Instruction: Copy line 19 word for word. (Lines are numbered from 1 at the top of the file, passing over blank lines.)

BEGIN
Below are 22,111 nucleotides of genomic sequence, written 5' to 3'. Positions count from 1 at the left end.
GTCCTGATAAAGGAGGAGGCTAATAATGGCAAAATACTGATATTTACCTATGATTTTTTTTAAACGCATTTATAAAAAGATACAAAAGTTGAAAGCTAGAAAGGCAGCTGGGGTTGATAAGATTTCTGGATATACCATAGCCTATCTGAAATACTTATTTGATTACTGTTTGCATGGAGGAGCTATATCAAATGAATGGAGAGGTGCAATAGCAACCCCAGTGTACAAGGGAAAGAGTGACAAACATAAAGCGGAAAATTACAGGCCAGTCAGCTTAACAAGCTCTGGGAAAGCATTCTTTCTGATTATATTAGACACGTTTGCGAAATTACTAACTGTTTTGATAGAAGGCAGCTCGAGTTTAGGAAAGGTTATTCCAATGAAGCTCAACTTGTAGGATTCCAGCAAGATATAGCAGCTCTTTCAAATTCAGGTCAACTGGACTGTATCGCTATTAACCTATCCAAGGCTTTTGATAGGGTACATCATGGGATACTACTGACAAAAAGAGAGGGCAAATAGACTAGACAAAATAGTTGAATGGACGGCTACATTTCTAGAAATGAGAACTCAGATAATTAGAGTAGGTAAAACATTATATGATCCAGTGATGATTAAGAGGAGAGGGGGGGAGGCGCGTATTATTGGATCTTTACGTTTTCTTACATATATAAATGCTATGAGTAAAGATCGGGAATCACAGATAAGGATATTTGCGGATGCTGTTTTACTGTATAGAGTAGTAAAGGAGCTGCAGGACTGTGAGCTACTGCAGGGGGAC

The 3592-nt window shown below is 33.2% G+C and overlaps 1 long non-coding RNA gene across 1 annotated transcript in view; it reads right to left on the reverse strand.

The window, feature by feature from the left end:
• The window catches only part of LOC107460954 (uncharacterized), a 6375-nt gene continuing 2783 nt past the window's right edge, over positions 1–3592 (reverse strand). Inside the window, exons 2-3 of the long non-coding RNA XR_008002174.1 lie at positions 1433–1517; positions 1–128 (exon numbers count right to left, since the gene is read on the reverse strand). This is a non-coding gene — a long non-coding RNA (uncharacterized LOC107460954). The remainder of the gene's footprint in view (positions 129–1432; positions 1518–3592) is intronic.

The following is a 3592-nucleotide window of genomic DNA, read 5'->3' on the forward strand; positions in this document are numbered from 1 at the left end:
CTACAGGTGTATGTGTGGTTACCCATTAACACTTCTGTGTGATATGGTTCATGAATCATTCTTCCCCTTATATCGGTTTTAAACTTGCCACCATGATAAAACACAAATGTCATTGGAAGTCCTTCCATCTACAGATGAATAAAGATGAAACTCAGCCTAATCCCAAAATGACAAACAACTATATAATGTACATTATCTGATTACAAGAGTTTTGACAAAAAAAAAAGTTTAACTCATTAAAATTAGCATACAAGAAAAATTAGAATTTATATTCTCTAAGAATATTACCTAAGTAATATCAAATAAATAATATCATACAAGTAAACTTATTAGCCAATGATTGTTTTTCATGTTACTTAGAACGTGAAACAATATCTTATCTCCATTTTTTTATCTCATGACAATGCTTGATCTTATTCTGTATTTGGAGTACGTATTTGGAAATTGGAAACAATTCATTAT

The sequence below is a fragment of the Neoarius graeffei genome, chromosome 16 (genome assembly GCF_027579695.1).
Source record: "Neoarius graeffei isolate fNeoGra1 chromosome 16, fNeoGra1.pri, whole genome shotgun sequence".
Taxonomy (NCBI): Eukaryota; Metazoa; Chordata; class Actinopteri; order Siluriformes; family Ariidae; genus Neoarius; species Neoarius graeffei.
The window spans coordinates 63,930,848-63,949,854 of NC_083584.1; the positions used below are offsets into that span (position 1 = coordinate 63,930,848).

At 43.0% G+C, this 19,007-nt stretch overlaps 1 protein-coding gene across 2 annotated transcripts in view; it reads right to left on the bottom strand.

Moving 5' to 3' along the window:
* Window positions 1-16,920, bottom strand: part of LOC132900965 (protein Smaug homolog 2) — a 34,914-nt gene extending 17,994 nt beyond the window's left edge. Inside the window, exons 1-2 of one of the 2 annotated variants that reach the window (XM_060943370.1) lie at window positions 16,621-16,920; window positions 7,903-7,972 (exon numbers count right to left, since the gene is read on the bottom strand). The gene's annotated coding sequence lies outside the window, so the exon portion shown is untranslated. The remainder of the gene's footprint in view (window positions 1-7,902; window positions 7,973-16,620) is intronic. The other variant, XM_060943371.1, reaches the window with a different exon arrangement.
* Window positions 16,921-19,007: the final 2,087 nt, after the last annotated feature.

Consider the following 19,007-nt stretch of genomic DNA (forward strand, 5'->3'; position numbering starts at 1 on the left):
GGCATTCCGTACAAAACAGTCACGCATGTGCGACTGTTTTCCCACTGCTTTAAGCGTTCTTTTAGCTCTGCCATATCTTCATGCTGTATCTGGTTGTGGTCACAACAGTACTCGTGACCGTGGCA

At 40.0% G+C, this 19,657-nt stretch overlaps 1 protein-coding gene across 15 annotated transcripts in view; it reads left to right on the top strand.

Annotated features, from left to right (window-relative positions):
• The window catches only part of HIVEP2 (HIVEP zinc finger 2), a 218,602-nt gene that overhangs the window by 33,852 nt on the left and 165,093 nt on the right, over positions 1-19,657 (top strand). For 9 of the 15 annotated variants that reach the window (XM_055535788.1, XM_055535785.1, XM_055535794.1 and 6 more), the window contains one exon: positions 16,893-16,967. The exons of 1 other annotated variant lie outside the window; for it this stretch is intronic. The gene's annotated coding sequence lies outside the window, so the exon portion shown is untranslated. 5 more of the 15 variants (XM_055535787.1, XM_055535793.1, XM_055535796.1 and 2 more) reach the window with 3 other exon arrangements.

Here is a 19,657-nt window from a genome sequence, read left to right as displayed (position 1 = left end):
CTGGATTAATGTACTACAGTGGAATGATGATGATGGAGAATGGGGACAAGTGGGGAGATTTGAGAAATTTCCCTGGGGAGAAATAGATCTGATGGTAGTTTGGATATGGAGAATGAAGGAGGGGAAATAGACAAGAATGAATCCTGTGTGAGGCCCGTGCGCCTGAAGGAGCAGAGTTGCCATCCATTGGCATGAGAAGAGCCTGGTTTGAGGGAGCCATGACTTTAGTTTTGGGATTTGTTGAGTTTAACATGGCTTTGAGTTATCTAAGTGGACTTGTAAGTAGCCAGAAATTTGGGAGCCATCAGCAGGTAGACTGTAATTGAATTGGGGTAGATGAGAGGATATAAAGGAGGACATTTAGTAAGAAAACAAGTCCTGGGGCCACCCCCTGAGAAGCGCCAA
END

Annotated features, from left to right (window-relative positions):